NFTs as collectibles: IRS issues guidance and seeks comments

By Martha Waggoner

The IRS in Notice 2023-27 announced it intends to issue guidance on the treatment of nonfungible tokens (NFTs) as collectibles. The Service also described how, until that guidance is issued, it will determine whether an NFT is a collectible and asked for comments generally on the treatment of NFTs as collectibles under Sec. 408(m) and to specific questions listed in the notice

In the notice, the IRS said that, pending the issuance of the intended guidance, it will use a lookthrough analysis when determining if an NFT should be treated as a collectible; i.e., it will analyze whether an NFT's associated right or asset falls under the definition of a collectible in the Code to make the determination. For example, if a gem is a collectible under Sec. 408(m), then an NFT certifying ownership of a gem also is a collectible.

An NFT is "a unique digital identifier that is recorded using distributed ledger technology and may be used to certify authenticity and ownership of an associated right or asset," the IRS said in a news release Tuesday.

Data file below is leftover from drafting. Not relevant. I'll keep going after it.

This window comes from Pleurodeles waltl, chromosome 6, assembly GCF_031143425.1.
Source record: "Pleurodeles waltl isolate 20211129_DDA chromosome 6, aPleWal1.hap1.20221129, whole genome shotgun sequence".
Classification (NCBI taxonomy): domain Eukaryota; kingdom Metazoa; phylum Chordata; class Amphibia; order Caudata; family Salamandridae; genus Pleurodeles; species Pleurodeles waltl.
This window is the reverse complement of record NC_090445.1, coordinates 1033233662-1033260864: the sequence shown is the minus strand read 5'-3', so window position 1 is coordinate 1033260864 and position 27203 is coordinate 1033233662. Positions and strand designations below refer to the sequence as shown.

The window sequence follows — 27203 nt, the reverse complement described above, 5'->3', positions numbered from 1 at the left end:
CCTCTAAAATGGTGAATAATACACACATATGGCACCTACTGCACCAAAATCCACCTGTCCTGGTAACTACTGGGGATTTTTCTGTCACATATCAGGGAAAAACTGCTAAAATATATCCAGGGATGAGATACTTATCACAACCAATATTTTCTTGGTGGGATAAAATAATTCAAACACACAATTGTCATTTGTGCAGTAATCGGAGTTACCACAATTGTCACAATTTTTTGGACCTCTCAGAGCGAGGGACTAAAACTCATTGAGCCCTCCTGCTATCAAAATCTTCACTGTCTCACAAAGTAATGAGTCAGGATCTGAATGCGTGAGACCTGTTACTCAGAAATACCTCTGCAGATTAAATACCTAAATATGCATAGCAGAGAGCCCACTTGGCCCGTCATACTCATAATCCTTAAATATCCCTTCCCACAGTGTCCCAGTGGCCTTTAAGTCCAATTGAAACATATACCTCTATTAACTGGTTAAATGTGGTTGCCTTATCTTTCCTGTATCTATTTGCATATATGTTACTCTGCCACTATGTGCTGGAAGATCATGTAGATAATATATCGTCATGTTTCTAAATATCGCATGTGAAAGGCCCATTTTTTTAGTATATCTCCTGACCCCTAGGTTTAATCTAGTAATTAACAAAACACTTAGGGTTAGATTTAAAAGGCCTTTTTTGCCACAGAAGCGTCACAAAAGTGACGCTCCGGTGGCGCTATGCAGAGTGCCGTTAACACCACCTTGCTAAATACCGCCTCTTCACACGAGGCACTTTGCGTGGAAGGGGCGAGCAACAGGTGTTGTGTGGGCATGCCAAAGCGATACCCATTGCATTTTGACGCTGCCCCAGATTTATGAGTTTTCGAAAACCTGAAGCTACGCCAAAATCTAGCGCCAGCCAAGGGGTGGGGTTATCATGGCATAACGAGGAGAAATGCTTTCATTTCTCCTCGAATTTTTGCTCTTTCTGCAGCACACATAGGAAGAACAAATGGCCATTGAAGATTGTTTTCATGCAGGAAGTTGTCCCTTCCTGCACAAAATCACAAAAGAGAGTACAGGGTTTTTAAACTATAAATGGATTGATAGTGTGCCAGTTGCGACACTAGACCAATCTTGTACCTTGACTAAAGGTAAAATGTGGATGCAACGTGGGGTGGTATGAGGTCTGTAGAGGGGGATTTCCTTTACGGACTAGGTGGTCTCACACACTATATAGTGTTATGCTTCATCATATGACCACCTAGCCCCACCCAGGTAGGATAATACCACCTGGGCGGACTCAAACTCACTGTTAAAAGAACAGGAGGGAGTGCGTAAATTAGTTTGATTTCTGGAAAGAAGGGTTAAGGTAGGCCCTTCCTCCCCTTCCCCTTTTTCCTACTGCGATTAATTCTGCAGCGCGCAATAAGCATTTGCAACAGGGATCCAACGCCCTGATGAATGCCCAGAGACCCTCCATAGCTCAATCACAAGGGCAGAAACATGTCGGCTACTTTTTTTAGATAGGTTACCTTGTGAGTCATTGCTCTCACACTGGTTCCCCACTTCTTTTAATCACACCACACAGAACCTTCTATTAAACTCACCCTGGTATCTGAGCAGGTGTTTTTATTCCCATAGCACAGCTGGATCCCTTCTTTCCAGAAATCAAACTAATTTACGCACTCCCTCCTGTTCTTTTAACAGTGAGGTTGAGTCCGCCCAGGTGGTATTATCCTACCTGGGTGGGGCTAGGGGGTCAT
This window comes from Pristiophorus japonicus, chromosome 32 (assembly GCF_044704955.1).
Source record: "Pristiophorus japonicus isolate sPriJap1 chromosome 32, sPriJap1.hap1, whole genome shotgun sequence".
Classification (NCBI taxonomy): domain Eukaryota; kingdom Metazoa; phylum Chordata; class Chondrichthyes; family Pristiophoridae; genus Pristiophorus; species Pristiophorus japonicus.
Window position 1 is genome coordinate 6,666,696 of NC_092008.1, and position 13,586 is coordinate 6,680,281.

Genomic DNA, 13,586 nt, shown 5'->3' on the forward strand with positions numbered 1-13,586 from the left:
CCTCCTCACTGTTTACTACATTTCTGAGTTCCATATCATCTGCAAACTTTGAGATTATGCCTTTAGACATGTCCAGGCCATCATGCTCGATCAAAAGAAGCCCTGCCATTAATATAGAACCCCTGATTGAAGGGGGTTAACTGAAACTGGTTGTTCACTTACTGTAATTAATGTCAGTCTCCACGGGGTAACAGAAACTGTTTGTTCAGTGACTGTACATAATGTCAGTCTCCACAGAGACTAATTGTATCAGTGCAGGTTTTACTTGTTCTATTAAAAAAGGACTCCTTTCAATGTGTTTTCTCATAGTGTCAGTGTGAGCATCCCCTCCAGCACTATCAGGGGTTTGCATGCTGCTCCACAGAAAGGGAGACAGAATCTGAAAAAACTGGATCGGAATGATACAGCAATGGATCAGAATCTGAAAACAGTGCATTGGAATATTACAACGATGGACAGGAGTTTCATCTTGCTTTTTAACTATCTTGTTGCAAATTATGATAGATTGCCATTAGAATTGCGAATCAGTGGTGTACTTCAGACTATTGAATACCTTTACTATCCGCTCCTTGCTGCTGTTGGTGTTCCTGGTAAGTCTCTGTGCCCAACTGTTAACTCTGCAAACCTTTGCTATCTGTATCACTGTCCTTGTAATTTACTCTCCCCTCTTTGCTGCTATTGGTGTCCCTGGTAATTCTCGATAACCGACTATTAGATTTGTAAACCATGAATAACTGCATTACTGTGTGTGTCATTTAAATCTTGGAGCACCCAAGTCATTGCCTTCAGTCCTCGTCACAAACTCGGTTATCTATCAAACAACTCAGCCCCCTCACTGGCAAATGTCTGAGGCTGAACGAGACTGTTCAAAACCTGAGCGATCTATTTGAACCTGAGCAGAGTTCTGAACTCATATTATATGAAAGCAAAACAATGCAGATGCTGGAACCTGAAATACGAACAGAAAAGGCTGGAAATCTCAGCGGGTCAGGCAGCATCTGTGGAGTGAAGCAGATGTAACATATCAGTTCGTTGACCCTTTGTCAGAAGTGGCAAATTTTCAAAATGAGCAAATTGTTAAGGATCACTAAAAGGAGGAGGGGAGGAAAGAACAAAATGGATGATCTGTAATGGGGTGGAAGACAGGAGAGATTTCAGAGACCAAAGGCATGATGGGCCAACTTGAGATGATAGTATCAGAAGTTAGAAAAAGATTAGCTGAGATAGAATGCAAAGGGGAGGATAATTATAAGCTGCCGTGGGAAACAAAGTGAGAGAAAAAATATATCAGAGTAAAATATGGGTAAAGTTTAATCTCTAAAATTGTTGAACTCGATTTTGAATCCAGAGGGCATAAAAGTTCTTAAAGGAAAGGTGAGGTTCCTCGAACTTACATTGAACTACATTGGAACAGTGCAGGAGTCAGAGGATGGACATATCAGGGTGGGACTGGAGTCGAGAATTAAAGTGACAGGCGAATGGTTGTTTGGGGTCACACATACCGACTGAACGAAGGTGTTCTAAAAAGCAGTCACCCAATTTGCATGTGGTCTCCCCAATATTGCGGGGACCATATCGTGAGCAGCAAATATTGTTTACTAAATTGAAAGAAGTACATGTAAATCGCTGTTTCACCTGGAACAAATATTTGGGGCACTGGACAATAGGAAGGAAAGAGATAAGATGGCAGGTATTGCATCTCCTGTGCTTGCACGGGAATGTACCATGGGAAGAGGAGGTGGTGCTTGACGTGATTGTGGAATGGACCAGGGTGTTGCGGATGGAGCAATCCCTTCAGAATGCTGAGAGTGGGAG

Blockchain technology and other distributed ledger technology use "independent digital systems to record, share, and synchronize transactions, the details of which are recorded simultaneously on multiple nodes in a network," the IRS said. "A token is an entry of data encoded on a distributed ledger. A distributed ledger can be used to identify ownership of both NFTs and fungible tokens, such as cryptocurrency, as described in Rev. Rul. 2019-24."

Generally, other capital assets have a more advantageous capital gains tax treatment than collectibles, the IRS said. The IRS notice discusses the treatment of a collectible held in an individual retirement account and how the definition of a collectible under Sec. 408(m) is relevant to other Code sections such as Sec. 45D (new markets tax credit) and Sec. 1397C (enterprise zone business defined).

The IRS will accept comments through June 19.

— To comment on this article or to suggest an idea for another article, contact Martha Waggoner at

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